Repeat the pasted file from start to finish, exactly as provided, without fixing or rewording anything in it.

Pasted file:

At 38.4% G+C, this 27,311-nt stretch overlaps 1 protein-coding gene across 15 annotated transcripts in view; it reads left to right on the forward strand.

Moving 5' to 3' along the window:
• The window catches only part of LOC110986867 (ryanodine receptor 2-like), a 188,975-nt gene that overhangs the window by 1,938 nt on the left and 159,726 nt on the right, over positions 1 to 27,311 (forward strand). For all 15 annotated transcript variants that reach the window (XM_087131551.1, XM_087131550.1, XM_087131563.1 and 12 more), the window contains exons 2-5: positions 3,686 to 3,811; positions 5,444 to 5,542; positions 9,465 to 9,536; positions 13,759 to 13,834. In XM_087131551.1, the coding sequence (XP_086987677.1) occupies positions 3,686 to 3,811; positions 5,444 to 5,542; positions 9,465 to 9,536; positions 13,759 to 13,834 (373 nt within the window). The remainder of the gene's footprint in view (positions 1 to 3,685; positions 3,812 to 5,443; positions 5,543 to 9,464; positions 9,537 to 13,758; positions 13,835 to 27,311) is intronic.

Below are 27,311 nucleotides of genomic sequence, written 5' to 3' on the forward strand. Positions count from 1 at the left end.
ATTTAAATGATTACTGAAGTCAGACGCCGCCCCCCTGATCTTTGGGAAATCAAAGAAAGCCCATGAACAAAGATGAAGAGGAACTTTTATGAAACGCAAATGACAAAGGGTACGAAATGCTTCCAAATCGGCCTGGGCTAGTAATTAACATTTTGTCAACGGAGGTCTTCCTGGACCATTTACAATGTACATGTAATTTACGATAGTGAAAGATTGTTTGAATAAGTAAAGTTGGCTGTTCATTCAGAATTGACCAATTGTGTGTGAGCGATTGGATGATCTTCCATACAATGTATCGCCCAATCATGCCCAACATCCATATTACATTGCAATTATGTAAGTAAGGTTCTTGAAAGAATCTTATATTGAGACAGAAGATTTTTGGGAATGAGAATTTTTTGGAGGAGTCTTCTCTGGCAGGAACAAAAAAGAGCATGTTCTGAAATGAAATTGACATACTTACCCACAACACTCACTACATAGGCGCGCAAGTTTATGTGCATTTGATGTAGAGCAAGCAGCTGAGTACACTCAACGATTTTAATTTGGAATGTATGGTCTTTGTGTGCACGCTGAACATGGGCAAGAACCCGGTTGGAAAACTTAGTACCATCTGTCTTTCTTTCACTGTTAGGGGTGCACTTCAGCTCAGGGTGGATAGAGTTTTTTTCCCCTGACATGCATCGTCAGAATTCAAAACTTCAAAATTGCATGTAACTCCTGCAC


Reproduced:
At 38.4% G+C, this 27,311-nt stretch overlaps 1 protein-coding gene across 15 annotated transcripts in view; it reads left to right on the forward strand.

Moving 5' to 3' along the window:
• The window catches only part of LOC110986867 (ryanodine receptor 2-like), a 188,975-nt gene that overhangs the window by 1,938 nt on the left and 159,726 nt on the right, over positions 1 to 27,311 (forward strand). For all 15 annotated transcript variants that reach the window (XM_087131551.1, XM_087131550.1, XM_087131563.1 and 12 more), the window contains exons 2-5: positions 3,686 to 3,811; positions 5,444 to 5,542; positions 9,465 to 9,536; positions 13,759 to 13,834. In XM_087131551.1, the coding sequence (XP_086987677.1) occupies positions 3,686 to 3,811; positions 5,444 to 5,542; positions 9,465 to 9,536; positions 13,759 to 13,834 (373 nt within the window). The remainder of the gene's footprint in view (positions 1 to 3,685; positions 3,812 to 5,443; positions 5,543 to 9,464; positions 9,537 to 13,758; positions 13,835 to 27,311) is intronic.

Below are 27,311 nucleotides of genomic sequence, written 5' to 3' on the forward strand. Positions count from 1 at the left end.
ATTTAAATGATTACTGAAGTCAGACGCCGCCCCCCTGATCTTTGGGAAATCAAAGAAAGCCCATGAACAAAGATGAAGAGGAACTTTTATGAAACGCAAATGACAAAGGGTACGAAATGCTTCCAAATCGGCCTGGGCTAGTAATTAACATTTTGTCAACGGAGGTCTTCCTGGACCATTTACAATGTACATGTAATTTACGATAGTGAAAGATTGTTTGAATAAGTAAAGTTGGCTGTTCATTCAGAATTGACCAATTGTGTGTGAGCGATTGGATGATCTTCCATACAATGTATCGCCCAATCATGCCCAACATCCATATTACATTGCAATTATGTAAGTAAGGTTCTTGAAAGAATCTTATATTGAGACAGAAGATTTTTGGGAATGAGAATTTTTTGGAGGAGTCTTCTCTGGCAGGAACAAAAAAGAGCATGTTCTGAAATGAAATTGACATACTTACCCACAACACTCACTACATAGGCGCGCAAGTTTATGTGCATTTGATGTAGAGCAAGCAGCTGAGTACACTCAACGATTTTAATTTGGAATGTATGGTCTTTGTGTGCACGCTGAACATGGGCAAGAACCCGGTTGGAAAACTTAGTACCATCTGTCTTTCTTTCACTGTTAGGGGTGCACTTCAGCTCAGGGTGGATAGAGTTTTTTTCCCCTGACATGCATCGTCAGAATTCAAAACTTCAAAATTGCATGTAACTCCTGCAC